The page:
Population genetics of the white-phased "spirit" black bear of British Columbia

Philip W. Hedrick, Kermit Ritland

Research output: Contribution to journalArticlepeer-review

17 Scopus citations


The Spirit (or Kermode) bear is a white-phased black bear found on the northwest coast of British Columbia, and is one of the most striking color polymorphisms found in mammals. A single nucleotide polymorphism at the melanocortin 1 receptor gene (mc1r) locus is the cause of this recessive w variant. Recently, evidence suggests that the white color provides a selective advantage during salmon hunting. Here we examine the effects of favorable selection, gene flow, genetic drift, and positive-assortative mating in an effort to understand the establishment and maintenance of this polymorphism and the observed heterozygote deficiency for mc1r but not for microsatellite loci. It appears that genetic drift was important in the establishment of the w allele and that the selective advantage was important to counteract immigration from populations without the w allele. Positive-assortative mating can result in a deficiency of heterozygotes but needs to be quite high to result in the large deficiency of heterozygotes observed, suggesting that other factors must also be contributing. Examination of population genetic factors, singly and jointly, provides insight into the establishment and maintenance of this unusual polymorphism.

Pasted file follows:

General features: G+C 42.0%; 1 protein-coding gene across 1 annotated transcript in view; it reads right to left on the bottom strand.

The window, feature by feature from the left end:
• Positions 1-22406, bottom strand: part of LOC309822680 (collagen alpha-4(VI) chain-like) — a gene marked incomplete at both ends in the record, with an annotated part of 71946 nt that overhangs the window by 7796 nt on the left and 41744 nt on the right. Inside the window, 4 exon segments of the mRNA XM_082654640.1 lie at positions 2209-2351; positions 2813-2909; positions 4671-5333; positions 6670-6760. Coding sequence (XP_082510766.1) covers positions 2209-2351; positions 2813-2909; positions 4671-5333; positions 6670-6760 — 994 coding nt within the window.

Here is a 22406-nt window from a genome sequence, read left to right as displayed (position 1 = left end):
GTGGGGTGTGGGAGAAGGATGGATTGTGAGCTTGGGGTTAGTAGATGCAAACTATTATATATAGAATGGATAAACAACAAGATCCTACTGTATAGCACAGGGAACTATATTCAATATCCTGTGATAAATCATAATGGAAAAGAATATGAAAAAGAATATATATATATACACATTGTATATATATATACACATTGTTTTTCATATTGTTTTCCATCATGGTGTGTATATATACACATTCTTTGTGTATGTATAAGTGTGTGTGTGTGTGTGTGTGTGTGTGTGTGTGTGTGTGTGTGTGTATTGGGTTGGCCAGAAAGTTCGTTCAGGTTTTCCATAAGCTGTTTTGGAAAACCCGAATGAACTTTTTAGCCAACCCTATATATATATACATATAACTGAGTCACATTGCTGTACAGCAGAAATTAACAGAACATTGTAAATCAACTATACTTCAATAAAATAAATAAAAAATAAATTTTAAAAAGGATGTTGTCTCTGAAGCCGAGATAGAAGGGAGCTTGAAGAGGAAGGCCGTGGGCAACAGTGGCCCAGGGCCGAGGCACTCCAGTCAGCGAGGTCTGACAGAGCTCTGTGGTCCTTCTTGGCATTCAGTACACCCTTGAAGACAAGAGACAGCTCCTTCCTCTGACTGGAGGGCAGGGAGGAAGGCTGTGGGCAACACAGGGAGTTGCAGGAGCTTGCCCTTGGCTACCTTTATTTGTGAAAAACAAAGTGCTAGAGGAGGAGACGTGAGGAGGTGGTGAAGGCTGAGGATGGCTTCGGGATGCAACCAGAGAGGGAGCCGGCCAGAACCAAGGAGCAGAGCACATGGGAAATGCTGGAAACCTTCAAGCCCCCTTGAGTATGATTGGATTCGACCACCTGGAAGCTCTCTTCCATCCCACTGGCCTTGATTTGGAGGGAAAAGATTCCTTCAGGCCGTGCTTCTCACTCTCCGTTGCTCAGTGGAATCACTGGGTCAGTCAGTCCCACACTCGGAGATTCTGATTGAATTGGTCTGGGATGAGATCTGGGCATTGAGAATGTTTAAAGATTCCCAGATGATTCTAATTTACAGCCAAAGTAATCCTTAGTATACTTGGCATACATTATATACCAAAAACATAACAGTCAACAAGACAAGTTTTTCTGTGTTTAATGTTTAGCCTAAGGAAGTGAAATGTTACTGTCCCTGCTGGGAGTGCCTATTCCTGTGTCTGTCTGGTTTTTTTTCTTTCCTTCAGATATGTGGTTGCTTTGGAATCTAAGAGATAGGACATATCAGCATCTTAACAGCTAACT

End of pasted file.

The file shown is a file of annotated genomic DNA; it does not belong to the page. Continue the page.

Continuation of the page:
Original languageEnglish (US)
Pages (from-to)305-313
Number of pages9
Issue number2
StatePublished - Feb 2012


  • Assortative mating
  • Color polymorphism
  • Gene flow
  • Genetic drift
  • Heterozygote deficiency
  • Selection
  • mc1r

ASJC Scopus subject areas

  • Ecology, Evolution, Behavior and Systematics
  • Genetics
  • Agricultural and Biological Sciences(all)


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